It took me like a month but I did it! I enjoyed the different versions of familiar stories - Beren and Luthien (though clearly JRRT was not a fan of cats, boo on him), the Fall of Gondolin, the Nauglafring, and the Tale of Earendel. I don't think I'll ever enjoy reading about disaster-man Turin and I did not care at all for Eriol's tale and the whole, let's try and make this England, glad JRRT seemed to let go of a lot of that as time went on.
Andrew
Jul 17, 2020 rated it really liked it
Here Tolkien gets to his four epics. These are the stories that will whisper to and haunt him for the rest of his life. These versions are made to fit his frame story of Eriol being told the Faërie stories of old. That being said, unfortunately Earendil is only a few competing outlines which makes for an unsatisfying conclusion. The book tails off into the chaos of the divers notes and poesy Tolkien left behind.

We still get the early versions of Beren and Luthien, Turin Turambar, and The Fall of
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Skylar Phelps
Aug 24, 2020 rated it liked it
At about 250 pages in, I packed this one away in a box during a move and forgot about it... for 4 and a half years.

Only read this if you are a Tolkien addict with a yearning to become a middle earth scholar. Otherwise stick to the Silmarillion and you’ll be glad you did.
Silvana
Jan 14, 2013 rated it really liked it  ·  review of another edition
Well, the reason I read this book is because Richard Armitage, the actor who plays Thorin in The Hobbit, has read it. If he is fluent in Tolkien lores, then why can't I? :-)

The story that I wanted to read is actually the Nauglafring (Necklace of the Dwarves). But it was interesting as well to read a more thorough version (at least from the version told in The Silmarillion) of Beren-Luthien's and Turin Turambar's stories. I found out that Beren was a gnome (don't freak out yet, gnome here apparen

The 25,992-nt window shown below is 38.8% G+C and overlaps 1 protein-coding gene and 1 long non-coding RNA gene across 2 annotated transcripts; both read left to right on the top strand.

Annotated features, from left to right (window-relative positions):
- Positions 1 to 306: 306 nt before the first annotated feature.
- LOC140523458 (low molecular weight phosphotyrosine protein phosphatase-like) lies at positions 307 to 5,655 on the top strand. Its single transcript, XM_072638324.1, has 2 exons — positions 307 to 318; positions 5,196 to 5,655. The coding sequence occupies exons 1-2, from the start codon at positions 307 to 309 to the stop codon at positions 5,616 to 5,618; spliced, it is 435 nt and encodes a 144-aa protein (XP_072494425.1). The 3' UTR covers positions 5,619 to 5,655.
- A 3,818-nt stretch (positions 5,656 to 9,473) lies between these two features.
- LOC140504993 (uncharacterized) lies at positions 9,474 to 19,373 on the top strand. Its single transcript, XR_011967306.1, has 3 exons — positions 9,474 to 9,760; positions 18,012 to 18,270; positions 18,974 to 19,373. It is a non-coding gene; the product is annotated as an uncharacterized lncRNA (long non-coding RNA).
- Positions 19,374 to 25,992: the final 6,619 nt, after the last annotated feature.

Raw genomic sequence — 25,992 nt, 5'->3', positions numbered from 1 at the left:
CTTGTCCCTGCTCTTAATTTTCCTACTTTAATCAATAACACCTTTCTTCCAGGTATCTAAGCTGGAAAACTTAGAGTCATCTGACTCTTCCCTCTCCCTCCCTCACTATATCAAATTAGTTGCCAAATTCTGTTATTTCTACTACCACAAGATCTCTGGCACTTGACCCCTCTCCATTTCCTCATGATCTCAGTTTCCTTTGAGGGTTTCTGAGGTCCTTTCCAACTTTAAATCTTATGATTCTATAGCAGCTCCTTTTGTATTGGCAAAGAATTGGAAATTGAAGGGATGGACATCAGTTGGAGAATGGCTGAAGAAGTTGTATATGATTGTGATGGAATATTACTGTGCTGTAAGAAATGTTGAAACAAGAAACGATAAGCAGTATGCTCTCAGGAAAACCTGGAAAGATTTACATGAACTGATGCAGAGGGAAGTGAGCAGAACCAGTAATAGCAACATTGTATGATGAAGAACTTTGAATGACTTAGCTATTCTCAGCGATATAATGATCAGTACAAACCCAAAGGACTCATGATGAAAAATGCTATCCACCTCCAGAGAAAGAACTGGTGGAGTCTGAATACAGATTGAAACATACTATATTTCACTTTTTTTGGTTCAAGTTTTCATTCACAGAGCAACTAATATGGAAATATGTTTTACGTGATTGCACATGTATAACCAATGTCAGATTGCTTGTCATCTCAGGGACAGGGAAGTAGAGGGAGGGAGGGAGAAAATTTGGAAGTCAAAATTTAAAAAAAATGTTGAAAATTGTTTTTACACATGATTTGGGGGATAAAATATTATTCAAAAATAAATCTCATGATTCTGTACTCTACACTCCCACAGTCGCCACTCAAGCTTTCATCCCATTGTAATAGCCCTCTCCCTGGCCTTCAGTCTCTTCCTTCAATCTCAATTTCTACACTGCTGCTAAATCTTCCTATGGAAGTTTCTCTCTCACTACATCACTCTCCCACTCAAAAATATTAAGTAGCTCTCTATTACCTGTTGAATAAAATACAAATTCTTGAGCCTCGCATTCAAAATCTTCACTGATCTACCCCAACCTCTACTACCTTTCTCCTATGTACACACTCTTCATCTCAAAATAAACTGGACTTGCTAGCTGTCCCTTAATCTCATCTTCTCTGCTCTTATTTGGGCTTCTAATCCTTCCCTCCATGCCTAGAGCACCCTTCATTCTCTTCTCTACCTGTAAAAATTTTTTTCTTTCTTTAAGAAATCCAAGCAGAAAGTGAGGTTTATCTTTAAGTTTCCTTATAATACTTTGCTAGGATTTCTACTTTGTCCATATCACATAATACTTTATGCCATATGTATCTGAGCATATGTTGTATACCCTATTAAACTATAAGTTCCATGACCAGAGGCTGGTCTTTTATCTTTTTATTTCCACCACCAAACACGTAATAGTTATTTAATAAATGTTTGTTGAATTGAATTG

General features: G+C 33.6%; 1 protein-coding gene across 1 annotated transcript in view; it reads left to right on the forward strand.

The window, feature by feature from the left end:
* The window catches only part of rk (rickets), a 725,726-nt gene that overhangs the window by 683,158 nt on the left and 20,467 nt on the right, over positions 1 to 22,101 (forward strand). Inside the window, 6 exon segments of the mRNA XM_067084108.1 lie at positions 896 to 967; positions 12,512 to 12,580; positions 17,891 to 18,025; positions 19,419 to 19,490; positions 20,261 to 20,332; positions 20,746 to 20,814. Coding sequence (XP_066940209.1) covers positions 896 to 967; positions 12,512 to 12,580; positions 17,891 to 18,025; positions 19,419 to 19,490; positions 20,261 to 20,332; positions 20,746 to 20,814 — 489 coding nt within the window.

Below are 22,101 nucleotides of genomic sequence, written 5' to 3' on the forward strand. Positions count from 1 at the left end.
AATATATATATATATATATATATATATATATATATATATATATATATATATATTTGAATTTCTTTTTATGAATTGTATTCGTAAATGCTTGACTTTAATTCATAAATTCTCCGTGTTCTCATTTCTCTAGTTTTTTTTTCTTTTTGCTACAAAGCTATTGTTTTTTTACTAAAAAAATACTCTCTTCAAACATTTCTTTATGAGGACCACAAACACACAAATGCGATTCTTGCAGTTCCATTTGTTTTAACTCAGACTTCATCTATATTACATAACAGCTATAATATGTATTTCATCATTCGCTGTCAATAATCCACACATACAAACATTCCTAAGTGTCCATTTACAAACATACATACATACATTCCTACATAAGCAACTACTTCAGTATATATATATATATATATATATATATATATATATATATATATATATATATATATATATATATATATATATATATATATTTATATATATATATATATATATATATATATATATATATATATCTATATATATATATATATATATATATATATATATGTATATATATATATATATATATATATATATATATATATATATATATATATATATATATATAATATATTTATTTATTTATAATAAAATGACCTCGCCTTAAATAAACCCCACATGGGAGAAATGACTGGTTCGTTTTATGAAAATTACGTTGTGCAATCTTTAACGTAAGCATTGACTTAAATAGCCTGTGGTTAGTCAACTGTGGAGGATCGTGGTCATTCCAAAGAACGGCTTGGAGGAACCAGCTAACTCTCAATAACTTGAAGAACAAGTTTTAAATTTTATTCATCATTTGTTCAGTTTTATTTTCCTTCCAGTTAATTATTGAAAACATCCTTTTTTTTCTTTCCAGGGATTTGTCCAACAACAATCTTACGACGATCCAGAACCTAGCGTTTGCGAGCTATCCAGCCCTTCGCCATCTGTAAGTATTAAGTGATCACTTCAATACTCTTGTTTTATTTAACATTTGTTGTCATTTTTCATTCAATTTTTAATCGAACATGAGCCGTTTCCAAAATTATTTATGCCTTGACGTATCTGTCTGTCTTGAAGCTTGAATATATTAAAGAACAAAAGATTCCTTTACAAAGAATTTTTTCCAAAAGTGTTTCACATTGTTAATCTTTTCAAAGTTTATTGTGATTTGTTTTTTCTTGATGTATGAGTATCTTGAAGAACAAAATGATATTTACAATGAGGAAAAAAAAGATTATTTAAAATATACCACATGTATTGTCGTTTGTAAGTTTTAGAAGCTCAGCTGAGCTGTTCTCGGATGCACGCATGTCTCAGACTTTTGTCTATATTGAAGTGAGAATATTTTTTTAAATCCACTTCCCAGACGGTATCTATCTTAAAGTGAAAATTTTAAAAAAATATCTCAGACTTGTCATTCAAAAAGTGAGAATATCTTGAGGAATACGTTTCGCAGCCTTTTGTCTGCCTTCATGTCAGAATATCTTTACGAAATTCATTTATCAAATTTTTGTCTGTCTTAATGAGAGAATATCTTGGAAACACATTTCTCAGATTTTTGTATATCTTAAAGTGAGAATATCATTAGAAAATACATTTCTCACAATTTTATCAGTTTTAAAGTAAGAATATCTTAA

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Regitze
The story of Lúthien Tinúviel and Beren is probably one of my favourite of Tolkien's stories. And for that reason alone, I love this book. It presents several version of the story, esentially the same but with important and characteristic differences. And a different version still it the one found in The Silmarillion, but more on that book.

I think, on the whole, I like the stories in this book better than the stories in part I. But they're all connected and I think it is an important strength to
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Nicole
Feb 12, 2015 rated it it was amazing
Things I will never tire of:

1. Luthien being the biggest badass ever, no matter how many ways Tolkien writes it (she's the best character he's ever written- fight me if you think otherwise lol)

2. Turin and his family making the worst possible life choices (along with a reminder of why I lol every time someone says that Tolkien is 'too tame' or 'too PG' for them).

The Fall of Gondolin is my favourite piece that Tolkien has written. I'm not 100% sure why, but I find it fascinating and spectacular-
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Nonethousand Oberrhein
Heroics of a young author
As the narrative frame of The Cottage of Lost Play continues from the first volume, it is time to “listen” to the tales of the big heroes of the First Age. Far more naive and chaotic, while at the same time more enthralling and sparkling than the Silmarillion’s mature storytelling, this earlier account of the known legends sheds a light on Tolkien’s working process and allows a different perspective of some those famous characters. Aside from the studious dive into t
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Othy
Apr 17, 2008 rated it it was amazing  ·  review of another edition
Though I liked the first Book of Lost Tales better, this one was still amazing. The stories in it not only give depth to the Silmarillion and The Lord of the Rings, but also as JRR Tolkien himself AND what being a human and an artist really means. Some of the work of both prose and poetry in this volume is equal in beauty to the most wonderfully beautiful pieces Tolkien himself published. Anyone who enjoys writing in any form should read these tales. ...more
Max
Dec 13, 2017 rated it liked it
This was quite hard to get through. There are some interesting bits, but the stuff in between them is just a tough cookie. A must-read for die-hard Tolkien fans (the whole series is) but don't expect a compelling book that grips you from start to end.
Daniel
Oct 21, 2018 rated it really liked it